John 3:8 The wind blows wherever it pleases. You hear its sound, but you cannot tell where it comes from or where it is going. So it is with everyone born of the Spirit.

Here we see the translators do a better job of defining God’s Spirit. It compares the born-again experience as an encounter with Wind. We see this confirmed on the Day of Pentecost in Acts Chapter 2.

Acts 2: 2-4 Suddenly a sound like the blowing of a violent wind came from heaven and filled the whole house where they were sitting. 3 They saw what seemed to be tongues of fire that separated and came to rest on each of them. 4 All of them were filled with the Holy Spirit

One of many places we find Pneuma in the New Testament is John 6:63:

John 6:63 63The Spirit (Breath/Wind) gives life; the flesh counts for nothing. The words I have spoken to you – they are full of the Spirit (Breath/Wind) and life.

We get a better picture of God’s character when we substitute the actual meaning of what the original text says. So:

What are the Characteristics of Wind? Four things:

  1. Wind is Unseen

You can feel it, but you can’t see it.

John 14:16-17 16And I will ask the Father, and he will give you another advocate to help you and be with you forever- 17the Spirit of truth. The world cannot accept him because it neither sees him nor knows him. But you know him, for he lives with you and will be in you.

This scripture gives us what The Holy Spirit is to the church. The Holy Spirit is:

  • An advocate for our help
  • With us forever
  • Unknown by the unbeliever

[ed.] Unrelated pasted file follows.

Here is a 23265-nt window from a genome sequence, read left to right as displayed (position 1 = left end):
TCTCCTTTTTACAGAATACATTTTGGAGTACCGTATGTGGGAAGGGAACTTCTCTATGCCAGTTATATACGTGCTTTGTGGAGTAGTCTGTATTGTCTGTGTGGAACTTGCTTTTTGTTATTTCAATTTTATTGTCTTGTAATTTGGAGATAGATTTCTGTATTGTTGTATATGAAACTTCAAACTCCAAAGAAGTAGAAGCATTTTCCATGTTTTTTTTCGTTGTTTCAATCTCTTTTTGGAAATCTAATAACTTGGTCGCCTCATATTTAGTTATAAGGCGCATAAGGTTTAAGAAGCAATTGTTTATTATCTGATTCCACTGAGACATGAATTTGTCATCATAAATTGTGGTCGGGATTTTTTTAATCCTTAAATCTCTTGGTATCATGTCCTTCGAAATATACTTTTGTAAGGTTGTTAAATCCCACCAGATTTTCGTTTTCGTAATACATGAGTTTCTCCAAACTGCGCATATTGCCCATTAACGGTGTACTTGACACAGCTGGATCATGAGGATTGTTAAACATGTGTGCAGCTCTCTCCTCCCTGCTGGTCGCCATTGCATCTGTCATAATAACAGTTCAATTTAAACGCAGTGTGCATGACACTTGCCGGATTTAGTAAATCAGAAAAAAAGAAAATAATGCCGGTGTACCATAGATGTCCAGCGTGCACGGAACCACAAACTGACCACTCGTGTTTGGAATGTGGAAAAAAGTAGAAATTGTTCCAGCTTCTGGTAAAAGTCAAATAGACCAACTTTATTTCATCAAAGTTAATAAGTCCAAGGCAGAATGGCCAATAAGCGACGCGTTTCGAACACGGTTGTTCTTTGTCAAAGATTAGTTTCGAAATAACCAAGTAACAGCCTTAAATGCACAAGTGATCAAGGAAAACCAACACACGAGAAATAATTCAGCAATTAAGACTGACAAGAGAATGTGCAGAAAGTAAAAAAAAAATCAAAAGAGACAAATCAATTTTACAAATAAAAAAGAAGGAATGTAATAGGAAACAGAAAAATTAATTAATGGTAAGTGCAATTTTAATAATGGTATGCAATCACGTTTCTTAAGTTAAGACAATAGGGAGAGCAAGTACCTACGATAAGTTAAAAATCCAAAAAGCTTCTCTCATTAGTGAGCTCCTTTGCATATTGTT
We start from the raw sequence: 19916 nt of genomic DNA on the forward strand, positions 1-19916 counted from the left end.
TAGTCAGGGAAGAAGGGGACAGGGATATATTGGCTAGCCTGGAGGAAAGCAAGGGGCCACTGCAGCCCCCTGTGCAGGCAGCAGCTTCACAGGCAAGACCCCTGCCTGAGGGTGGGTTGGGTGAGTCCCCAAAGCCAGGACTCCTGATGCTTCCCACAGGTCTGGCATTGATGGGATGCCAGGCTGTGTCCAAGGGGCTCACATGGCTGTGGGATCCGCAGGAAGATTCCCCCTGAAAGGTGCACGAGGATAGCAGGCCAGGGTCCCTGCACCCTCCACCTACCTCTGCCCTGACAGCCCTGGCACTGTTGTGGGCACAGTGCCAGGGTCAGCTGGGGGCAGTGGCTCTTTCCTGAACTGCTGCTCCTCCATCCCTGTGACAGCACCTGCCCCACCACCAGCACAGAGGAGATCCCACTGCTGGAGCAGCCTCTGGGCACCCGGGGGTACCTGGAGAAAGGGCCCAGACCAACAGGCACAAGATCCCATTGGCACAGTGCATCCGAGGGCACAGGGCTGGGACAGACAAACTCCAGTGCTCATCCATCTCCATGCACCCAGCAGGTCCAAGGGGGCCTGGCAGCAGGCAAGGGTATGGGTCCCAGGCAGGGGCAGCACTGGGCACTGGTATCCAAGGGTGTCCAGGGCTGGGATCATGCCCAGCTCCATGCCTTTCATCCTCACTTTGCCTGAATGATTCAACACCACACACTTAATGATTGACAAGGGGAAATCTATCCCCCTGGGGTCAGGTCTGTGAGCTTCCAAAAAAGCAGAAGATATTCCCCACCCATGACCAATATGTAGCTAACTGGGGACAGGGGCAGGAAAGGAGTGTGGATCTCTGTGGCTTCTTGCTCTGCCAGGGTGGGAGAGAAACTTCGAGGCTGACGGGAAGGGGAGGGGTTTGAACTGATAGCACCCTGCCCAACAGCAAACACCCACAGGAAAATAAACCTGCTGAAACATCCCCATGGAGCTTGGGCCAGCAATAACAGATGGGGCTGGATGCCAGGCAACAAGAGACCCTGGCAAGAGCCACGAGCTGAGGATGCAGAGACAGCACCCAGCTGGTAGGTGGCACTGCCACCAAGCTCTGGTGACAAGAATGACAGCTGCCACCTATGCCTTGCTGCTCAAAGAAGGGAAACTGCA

1. Wind is Unpredictable

There is no controlling wind. It goes where it goes, and man can’t control it.

John 3:8 8The wind blows wherever it pleases. You hear its sound, but you cannot tell where it comes from or where it is going. So, it is with everyone born of the Spirit.

God is always in the habit of performing a new thing. Whether in healing the blind with mud made from His spit, or talking to a prophet from a burning bush. God is unpredictable, as is the Holy Spirit, and as should the Church be which follows Him!

  1. Wind is Powerful

Wind can power a ship, it can generate electricity, and it can destroy a city.

Acts 1:8 8But you will receive power when the Holy Spirit comes on you, and you will be my witnesses in Jerusalem, and in all Judea and Samaria, and to the ends of the earth.”

Charles Finney, considered to be the father of modern revivalism once defined himself an intellectual Christian; meaning his relationship with God was determined only by his capacity to comprehend God. But then he encountered the Holy Spirit and described it like this:

“The Holy Spirit descended upon me in a manner that seemed to go through me, body and soul. I could feel the impression like a wave of electricity, going through and through me. Indeed, it seemed to come in waves and waves of liquid love; for I could not express it in any other way. It seemed like the very breath of God.” ~ Charles Finney

You might think of it like this. His intellectual understanding might have built the boat, but it was the Wind caused by God’s breath that filled his sails. It moved him to where God wanted him to go.

  1. Wind is Refreshing

Like a cool breeze on a hot day, the Holy Spirit is refreshing. Here’s how the bible explains it:

1 Corinthians 2:9 9However, as it is written: “What no eye has seen, what no ear has heard, and what no human mind has conceived”- the things God has prepared for those who love him – but God has revealed it to us by his Spirit.


Accept the Gift

Many Christians reject what God will do because of a misunderstanding they have of the Holy Spirit. The Bible says:

Don’t Grieve God!

Ephesians 4:30 (MSG) 30 Don’t grieve God. Don’t break his heart. His Holy Spirit, moving and breathing in you, is the most intimate part of your life, making you fit for himself. Don’t take such a gift for granted.